"The government is now in the business of giving bad advice. By holding interest rates at zero, the government is basically tricking the population into going long on just about every kind of security except cash, at the price of almost certainly not getting an adequate return for the risks they are running. People can't stand earning 0% on their money, so the government is forcing everyone in the investing public to speculate."
"For our parents or grandparents,” Klarman contends “it was awful to have had a Great Depression. But it was in some ways helpful to carry a Depression mentality throughout their later lives, because it meant they were thrifty with their money and prudent in their investment decisions.
“All we got out of this crisis was a ‘Really Bad Couple of Weeks’ mentality."
Klarman says he is “more worried about the world, more broadly, than I ever have been in my career. Will money be worth anything if governments keep intervening anytime there's a crisis to prop things up?"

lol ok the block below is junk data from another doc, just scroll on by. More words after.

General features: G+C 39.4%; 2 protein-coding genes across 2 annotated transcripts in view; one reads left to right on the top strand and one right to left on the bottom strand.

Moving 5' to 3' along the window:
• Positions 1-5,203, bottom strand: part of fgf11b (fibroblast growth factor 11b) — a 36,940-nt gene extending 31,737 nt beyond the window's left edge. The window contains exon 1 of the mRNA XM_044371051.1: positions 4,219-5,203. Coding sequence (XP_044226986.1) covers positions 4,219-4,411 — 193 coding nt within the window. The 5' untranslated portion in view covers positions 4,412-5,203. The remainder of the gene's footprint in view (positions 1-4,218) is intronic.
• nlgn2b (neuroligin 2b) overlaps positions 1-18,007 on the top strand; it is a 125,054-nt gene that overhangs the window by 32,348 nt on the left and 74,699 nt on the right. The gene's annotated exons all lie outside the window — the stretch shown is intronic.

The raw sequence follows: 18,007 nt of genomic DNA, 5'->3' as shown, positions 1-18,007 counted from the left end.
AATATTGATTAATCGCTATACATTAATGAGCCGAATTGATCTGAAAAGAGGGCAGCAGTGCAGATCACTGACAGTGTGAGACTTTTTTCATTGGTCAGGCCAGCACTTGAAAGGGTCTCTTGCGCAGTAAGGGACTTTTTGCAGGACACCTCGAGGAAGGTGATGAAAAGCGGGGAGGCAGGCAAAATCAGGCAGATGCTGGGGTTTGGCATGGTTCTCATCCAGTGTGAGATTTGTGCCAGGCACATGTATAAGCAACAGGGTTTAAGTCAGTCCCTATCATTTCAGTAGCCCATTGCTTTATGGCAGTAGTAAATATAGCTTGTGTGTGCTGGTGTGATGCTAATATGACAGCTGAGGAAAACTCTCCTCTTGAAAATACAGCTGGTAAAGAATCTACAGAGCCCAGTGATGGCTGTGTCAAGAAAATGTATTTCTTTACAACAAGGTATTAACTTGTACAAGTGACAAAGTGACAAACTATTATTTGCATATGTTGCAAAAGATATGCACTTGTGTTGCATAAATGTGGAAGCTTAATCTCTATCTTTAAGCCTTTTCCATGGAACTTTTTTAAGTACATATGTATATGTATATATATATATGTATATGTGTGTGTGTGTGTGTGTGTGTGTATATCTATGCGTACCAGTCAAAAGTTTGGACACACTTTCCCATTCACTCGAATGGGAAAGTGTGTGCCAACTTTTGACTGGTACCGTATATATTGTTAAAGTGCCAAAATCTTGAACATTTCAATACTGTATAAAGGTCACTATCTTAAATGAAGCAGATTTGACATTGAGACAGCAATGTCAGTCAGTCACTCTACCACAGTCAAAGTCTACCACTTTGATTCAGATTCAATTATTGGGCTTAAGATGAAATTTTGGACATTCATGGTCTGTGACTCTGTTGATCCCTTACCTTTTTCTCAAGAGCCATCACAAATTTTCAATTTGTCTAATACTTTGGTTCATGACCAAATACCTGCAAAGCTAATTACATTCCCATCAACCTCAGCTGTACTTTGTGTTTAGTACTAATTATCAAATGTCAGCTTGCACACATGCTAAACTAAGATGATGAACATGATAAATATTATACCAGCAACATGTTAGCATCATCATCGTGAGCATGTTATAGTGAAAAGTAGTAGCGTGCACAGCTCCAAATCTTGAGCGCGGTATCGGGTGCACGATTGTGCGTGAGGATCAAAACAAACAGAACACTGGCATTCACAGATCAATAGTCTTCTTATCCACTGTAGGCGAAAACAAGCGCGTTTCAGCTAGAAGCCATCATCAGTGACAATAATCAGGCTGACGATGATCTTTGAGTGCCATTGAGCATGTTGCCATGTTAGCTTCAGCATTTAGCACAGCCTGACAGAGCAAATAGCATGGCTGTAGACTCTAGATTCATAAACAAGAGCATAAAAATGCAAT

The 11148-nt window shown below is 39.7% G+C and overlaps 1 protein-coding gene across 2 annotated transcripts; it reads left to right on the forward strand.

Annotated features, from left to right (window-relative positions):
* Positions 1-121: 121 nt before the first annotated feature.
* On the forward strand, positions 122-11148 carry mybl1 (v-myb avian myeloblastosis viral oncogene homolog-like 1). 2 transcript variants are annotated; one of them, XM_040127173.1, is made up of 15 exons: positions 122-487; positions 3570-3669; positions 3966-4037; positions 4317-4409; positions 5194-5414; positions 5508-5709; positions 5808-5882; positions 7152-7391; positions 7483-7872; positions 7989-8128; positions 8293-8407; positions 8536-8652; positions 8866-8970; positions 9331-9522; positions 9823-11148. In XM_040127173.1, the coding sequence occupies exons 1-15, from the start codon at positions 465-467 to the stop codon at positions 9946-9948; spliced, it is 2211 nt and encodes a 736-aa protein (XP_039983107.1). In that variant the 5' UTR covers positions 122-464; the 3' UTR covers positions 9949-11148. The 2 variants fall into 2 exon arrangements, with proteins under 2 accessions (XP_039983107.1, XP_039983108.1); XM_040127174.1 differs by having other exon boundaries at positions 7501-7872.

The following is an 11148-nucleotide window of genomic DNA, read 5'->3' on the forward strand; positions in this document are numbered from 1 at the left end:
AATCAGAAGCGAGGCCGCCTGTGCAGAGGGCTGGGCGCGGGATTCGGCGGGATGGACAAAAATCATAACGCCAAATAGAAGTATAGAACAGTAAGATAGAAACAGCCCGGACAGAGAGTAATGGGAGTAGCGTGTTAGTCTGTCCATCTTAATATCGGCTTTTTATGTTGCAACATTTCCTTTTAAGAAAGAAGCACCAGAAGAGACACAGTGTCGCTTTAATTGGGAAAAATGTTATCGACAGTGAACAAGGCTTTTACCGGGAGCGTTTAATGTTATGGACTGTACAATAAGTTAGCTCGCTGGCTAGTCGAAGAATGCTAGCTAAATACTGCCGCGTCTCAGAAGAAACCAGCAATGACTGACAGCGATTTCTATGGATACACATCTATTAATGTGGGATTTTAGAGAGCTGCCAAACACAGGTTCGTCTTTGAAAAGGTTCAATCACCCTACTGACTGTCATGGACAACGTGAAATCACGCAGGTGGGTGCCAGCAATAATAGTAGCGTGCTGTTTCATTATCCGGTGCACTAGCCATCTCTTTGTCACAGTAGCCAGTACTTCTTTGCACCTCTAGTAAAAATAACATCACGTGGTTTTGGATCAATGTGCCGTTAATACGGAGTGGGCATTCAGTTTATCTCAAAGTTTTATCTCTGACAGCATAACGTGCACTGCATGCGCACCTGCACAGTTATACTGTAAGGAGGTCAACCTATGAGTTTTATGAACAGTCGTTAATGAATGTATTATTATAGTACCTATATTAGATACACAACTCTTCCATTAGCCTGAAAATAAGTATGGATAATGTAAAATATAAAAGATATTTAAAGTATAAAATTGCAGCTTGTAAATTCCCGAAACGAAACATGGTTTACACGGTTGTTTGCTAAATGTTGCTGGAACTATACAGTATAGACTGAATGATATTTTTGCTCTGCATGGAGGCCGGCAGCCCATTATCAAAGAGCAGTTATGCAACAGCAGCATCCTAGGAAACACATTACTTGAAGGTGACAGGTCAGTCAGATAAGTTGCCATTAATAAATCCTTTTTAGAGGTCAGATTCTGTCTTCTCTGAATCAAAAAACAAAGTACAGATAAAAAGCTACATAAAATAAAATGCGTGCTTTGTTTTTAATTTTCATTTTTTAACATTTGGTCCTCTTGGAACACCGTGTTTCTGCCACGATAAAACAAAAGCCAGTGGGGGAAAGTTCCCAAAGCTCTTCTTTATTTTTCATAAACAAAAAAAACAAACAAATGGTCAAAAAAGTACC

I really don't have anything to add to Klarman's sentiment beyond my resounding agreement, but I do a have thought I'd like to share with my librarian readers. And I should preface the following by saying that I have the utmost respect and appreciation for the library sciences. And as Mr. Klarman speaks of grandparents, I should add that my beloved Grandma Erma Hileman was not only a librarian but also had a healthy Great Depression forged world view. However, librarians everywhere should take note that in some cases your LINK+ $125 library fine for not returning a book is proving to be an insufficient deterrent. I confirmed that while a few libraries still list Karman's book in their catalog that all copies of his $1,850 treatise are missing.
Disclosure: Long: Gold. Short: long-term U.S. treasuries